So Long A Letter

By Ms. Maske and Ms. Olsen

Preview Passage

Excerpt from first week's reading page 32-33.

"'If you can procreate without loving, merely to satisfy the pride of your declining mother, then I find you despicable. At that moment you tumbled from the highest rung of respect on which I have always placed on you. Your reasoning, which makes a distinction, is unacceptable to me: on one side, me, 'your life, you love, your choice'. on the other, 'young Nabou, to be tolerated for reasons of duty'.

Mawdo, man is one: greatness and animal fused together. None of his acts is pure charity. None is pure bestiality.

I am stripping myself of your love, your name. Clothed in my dignity, the only worthy garment, I go my way.

Good bye, Aissatou'


And you left. You had the surprising courage to take your life into your own hands. You rented a house and set up home there. And instead of looking backwards, you looked resolutely to the future."


Be prepared to discuss this quotation and any others that are brought to class Monday, November 17th.

Meet the author, Mariama Ba

Mariama Bâ was born in 1929 in Senegal, Africa. She worked as a novelist and a teacher. She was an active feminist from 1979 to 1981 in Senegal, West Africa.

Bâ’s source of determination and commitment to the feminist cause stemmed from her religious background. She was born and raised a muslim but from an early age began to criticise the inequalities between sexes in African and Islamic traditions her.

Her first novel explores these inequalities lit lovers website eloquently states,

"Her [Mariama's] frustration with the fate of African women is expressed in her first novel, So Long a Letter. In it she depicts the sorrow and resignation of a woman who must share the mourning for her late husband with his second and younger wife. Abiola Irele called it "the most deeply felt presentation of the female condition in African fiction." This short book was awarded the first Noma Prize for Publishing in Africa in 1980.

Ba died a year later, in 1981, after a protracted illness before publishing her second novel, Scarlet Song. That novel describes the hardships a woman faces when her husband abandons her for a younger woman."

Islam in Africa

Islam first came to Africa with Muslim refugees fleeing persecution in the Arab peninsula. This was followed by a military invasion. About seven years after the death of the prophet Mohammed in 639, under the command of the Muslim Arab General, Amr ibn al-Asi. The religion quickly spread West from Alexandria in North Africa reducing the Christians to pockets in Egypt, Nubia and Ethiopia.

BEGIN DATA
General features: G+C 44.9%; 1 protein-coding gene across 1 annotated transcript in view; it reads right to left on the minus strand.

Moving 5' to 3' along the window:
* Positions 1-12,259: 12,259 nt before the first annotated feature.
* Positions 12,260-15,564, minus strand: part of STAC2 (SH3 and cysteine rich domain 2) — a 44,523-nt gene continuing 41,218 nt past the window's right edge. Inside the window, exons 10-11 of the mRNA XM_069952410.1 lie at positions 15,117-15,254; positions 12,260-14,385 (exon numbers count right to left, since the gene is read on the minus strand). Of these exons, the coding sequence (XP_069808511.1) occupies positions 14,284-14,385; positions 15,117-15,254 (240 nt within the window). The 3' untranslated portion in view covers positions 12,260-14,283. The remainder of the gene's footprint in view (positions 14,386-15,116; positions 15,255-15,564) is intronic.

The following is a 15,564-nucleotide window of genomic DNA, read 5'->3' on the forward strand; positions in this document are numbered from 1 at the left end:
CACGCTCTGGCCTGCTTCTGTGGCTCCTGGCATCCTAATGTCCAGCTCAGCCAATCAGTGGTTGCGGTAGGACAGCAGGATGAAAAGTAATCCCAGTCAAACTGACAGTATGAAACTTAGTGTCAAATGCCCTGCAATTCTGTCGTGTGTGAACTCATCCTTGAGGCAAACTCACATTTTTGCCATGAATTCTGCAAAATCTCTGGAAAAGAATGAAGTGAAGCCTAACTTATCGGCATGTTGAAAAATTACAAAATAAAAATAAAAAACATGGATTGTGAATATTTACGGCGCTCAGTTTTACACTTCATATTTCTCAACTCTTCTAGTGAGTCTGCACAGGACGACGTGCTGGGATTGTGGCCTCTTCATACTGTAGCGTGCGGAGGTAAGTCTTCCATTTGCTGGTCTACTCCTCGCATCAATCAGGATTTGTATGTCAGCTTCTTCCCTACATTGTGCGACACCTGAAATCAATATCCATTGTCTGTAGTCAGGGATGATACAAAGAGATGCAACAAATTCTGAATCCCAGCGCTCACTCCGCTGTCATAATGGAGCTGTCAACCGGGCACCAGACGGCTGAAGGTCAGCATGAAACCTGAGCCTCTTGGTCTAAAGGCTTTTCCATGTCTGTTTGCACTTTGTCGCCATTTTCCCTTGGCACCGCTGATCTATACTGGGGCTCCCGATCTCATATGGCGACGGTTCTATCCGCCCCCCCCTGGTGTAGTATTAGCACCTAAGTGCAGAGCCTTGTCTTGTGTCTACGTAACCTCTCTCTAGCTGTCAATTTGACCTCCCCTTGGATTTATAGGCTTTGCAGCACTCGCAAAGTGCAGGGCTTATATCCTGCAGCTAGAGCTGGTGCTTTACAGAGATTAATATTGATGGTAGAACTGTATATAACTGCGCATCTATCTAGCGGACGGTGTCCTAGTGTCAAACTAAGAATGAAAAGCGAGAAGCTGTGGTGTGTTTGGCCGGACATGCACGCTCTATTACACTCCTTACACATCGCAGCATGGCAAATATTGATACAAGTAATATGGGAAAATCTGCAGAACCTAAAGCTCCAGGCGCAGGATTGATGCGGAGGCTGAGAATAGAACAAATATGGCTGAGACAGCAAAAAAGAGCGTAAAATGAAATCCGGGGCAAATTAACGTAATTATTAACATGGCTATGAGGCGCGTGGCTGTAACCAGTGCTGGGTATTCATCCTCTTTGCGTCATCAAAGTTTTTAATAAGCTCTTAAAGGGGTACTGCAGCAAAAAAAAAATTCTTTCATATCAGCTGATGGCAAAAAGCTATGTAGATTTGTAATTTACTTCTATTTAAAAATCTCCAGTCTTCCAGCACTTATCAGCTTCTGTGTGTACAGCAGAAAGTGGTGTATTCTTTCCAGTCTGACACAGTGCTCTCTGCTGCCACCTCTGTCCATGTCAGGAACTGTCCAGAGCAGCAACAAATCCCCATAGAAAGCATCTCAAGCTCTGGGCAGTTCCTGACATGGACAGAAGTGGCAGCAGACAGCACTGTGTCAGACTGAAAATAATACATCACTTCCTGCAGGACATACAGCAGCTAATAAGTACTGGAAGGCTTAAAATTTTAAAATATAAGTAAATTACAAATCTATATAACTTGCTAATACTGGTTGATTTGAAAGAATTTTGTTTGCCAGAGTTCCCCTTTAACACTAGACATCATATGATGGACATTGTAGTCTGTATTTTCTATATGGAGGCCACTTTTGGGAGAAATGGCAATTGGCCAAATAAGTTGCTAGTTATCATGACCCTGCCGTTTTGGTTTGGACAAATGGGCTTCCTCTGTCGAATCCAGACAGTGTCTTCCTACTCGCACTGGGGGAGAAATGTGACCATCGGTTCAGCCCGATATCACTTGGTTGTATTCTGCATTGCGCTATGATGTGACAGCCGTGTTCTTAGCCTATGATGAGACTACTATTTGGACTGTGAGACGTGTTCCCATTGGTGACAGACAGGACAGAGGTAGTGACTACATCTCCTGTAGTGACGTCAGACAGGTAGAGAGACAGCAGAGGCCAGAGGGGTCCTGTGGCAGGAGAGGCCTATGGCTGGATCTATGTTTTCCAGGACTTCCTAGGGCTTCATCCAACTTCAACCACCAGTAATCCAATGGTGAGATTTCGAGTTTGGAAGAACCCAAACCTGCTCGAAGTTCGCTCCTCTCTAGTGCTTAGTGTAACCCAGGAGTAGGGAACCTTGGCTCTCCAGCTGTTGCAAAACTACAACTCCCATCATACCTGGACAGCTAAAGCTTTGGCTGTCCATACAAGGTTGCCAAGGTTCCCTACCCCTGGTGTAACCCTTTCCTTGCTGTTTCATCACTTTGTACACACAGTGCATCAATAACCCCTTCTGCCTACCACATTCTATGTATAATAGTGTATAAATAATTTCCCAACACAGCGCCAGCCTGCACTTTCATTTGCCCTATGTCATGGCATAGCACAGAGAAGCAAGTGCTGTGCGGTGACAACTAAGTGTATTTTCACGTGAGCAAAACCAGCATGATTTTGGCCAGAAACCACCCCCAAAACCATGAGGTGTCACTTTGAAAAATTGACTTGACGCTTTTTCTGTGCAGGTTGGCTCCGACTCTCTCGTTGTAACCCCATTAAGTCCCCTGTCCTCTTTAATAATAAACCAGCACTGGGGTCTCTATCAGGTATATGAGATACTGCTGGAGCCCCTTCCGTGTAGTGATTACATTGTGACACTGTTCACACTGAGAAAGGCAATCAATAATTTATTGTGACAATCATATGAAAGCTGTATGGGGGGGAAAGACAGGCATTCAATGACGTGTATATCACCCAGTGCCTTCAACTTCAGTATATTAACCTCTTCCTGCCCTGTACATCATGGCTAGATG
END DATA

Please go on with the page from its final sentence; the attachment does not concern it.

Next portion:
Many African religions and traditions allowed men to have multiple wives usually in their own home. The men would visit their wive's huts whenever they wanted and fathered children with multiple women. It was easier to accept Islamic religion because it tolerated traditional values, allowing a man to have more than one wife. This was much easier for some to convert to rather than conversion to Christianity.

Gender Equality and Islam

Explore some sites and answer these questions.

There are several Islamic references through out the book, to help you in your understanding go through and answer these questions. This activity will take you less than 30 minutes and help you to grasp the story fully.

  1. What is the role of the Imam in a community?
  2. What is a prayer mat?
  3. What is a griot?
  4. What is the role of cowries in foretelling the future? (pages 40, 65, 81)
  5. How does Ramatoulaye feel about traditional African religion?
  6. Describe Ramatoulaye's religious practices.
  7. What is a koranic school like?

Below are some websites you can use as sources.


http://www.africanbookscollective.com/authors-editors/mariama-ba

http://connection.ebscohost.com/c/articles/180632/negritude-feminism-quest-identity-re-reading-mariama-bas-so-long-letter

http://www.bbc.co.uk/worldservice/africa/features/storyofafrica/7chapter6.shtml

http://www.religionfacts.com/islam/beliefs.htm

http://en.wikipedia.org/wiki/African_religions

http://www.afrikaworld.net/afrel/